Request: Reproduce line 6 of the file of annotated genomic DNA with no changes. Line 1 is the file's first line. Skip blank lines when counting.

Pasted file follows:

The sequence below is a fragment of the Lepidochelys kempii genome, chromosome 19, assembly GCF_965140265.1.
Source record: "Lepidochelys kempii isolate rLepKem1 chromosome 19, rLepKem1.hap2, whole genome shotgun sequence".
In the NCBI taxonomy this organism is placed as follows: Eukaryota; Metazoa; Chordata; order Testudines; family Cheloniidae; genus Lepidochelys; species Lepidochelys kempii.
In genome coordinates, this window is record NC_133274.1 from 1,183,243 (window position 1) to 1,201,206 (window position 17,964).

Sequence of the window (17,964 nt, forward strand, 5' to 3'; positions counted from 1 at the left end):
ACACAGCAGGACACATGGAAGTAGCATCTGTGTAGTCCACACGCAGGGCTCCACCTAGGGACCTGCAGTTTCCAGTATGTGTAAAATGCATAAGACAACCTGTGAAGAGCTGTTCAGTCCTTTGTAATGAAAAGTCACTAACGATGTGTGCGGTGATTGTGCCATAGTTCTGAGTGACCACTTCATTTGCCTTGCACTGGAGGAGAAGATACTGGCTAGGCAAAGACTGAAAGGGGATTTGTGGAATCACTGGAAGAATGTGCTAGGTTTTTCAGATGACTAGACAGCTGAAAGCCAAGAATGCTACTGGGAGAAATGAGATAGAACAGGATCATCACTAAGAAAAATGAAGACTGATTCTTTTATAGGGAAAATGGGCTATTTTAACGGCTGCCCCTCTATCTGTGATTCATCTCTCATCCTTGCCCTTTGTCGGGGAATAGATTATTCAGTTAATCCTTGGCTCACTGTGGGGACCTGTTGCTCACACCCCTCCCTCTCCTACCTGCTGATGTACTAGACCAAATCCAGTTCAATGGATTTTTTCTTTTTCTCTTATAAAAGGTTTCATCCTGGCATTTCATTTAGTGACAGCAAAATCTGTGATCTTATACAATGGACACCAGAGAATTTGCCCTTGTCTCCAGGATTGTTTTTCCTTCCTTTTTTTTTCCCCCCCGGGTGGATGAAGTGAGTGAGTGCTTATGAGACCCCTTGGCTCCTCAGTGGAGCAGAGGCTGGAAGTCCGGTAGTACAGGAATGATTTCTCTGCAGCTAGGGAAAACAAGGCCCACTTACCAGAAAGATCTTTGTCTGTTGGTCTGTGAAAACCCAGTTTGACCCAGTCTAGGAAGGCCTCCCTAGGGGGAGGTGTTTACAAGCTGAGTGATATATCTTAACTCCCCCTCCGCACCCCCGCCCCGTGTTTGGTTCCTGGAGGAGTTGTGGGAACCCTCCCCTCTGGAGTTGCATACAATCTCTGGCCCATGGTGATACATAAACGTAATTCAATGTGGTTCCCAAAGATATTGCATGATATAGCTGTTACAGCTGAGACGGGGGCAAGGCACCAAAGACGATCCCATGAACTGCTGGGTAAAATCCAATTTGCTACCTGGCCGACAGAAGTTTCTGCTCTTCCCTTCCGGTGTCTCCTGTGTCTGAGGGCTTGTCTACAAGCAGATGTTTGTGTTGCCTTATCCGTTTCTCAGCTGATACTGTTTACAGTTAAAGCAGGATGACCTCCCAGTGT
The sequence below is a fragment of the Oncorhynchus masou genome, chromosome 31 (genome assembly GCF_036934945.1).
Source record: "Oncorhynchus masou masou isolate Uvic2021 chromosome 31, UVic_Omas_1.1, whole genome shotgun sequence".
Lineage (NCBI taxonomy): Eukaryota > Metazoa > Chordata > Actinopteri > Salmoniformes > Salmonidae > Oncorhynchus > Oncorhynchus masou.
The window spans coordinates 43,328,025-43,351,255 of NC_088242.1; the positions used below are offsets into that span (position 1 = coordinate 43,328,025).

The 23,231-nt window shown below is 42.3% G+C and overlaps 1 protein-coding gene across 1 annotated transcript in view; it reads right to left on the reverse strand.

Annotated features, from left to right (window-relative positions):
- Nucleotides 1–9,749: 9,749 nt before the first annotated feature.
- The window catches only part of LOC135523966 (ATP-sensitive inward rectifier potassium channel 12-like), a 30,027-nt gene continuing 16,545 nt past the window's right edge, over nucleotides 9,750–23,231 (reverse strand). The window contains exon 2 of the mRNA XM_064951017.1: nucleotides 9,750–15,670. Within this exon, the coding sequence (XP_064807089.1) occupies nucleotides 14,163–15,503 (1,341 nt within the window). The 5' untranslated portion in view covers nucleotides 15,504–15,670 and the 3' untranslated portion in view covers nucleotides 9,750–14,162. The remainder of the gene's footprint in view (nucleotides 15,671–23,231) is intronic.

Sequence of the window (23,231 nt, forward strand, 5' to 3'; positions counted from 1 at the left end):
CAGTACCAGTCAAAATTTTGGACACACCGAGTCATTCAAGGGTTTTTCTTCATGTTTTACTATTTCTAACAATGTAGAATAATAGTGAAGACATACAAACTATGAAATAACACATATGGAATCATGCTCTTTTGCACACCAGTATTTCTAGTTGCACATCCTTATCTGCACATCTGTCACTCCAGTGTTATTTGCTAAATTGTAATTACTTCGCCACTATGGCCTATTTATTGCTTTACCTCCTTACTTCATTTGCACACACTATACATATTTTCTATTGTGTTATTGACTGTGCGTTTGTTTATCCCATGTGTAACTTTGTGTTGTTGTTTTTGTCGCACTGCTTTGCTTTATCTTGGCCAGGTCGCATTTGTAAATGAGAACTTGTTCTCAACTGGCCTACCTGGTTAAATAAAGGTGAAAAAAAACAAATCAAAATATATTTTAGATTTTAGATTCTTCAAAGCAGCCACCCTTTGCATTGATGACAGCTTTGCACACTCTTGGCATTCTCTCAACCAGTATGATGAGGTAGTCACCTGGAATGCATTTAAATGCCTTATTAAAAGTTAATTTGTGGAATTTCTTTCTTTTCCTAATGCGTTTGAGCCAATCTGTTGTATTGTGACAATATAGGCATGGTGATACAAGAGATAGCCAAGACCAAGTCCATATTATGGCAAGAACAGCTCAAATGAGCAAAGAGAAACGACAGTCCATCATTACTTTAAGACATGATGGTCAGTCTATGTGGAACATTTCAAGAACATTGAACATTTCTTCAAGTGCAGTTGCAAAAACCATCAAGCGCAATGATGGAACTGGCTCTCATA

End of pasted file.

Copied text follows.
ACACAGCAGGACACATGGAAGTAGCATCTGTGTAGTCCACACGCAGGGCTCCACCTAGGGACCTGCAGTTTCCAGTATGTGTAAAATGCATAAGACAACCTGTGAAGAGCTGTTCAGTCCTTTGTAATGAAAAGTCACTAACGATGTGTGCGGTGATTGTGCCATAGTTCTGAGTGACCACTTCATTTGCCTTGCACTGGAGGAGAAGATACTGGCTAGGCAAAGACTGAAAGGGGATTTGTGGAATCACTGGAAGAATGTGCTAGGTTTTTCAGATGACTAGACAGCTGAAAGCCAAGAATGCTACTGGGAGAAATGAGATAGAACAGGATCATCACTAAGAAAAATGAAGACTGATTCTTTTATAGGGAAAATGGGCTATTTTAACGGCTGCCCCTCTATCTGTGATTCATCTCTCATCCTTGCCCTTTGTCGGGGAATAGATTATTCAGTTAATCCTTGGCTCACTGTGGGGACCTGTTGCTCACACCCCTCCCTCTCCTACCTGCTGATGTACTAGACCAAATCCAGTTCAATGGATTTTTTCTTTTTCTCTTATAAAAGGTTTCATCCTGGCATTTCATTTAGTGACAGCAAAATCTGTGATCTTATACAATGGACACCAGAGAATTTGCCCTTGTCTCCAGGATTGTTTTTCCTTCCTTTTTTTTTCCCCCCCGGGTGGATGAAGTGAGTGAGTGCTTATGAGACCCCTTGGCTCCTCAGTGGAGCAGAGGCTGGAAGTCCGGTAGTACAGGAATGATTTCTCTGCAGCTAGGGAAAACAAGGCCCACTTACCAGAAAGATCTTTGTCTGTTGGTCTGTGAAAACCCAGTTTGACCCAGTCTAGGAAGGCCTCCCTAGGGGGAGGTGTTTACAAGCTGAGTGATATATCTTAACTCCCCCTCCGCACCCCCGCCCCGTGTTTGGTTCCTGGAGGAGTTGTGGGAACCCTCCCCTCTGGAGTTGCATACAATCTCTGGCCCATGGTGATACATAAACGTAATTCAATGTGGTTCCCAAAGATATTGCATGATATAGCTGTTACAGCTGAGACGGGGGCAAGGCACCAAAGACGATCCCATGAACTGCTGGGTAAAATCCAATTTGCTACCTGGCCGACAGAAGTTTCTGCTCTTCCCTTCCGGTGTCTCCTGTGTCTGAGGGCTTGTCTACAAGCAGATGTTTGTGTTGCCTTATCCGTTTCTCAGCTGATACTGTTTACAGTTAAAGCAGGATGACCTCCCAGTGT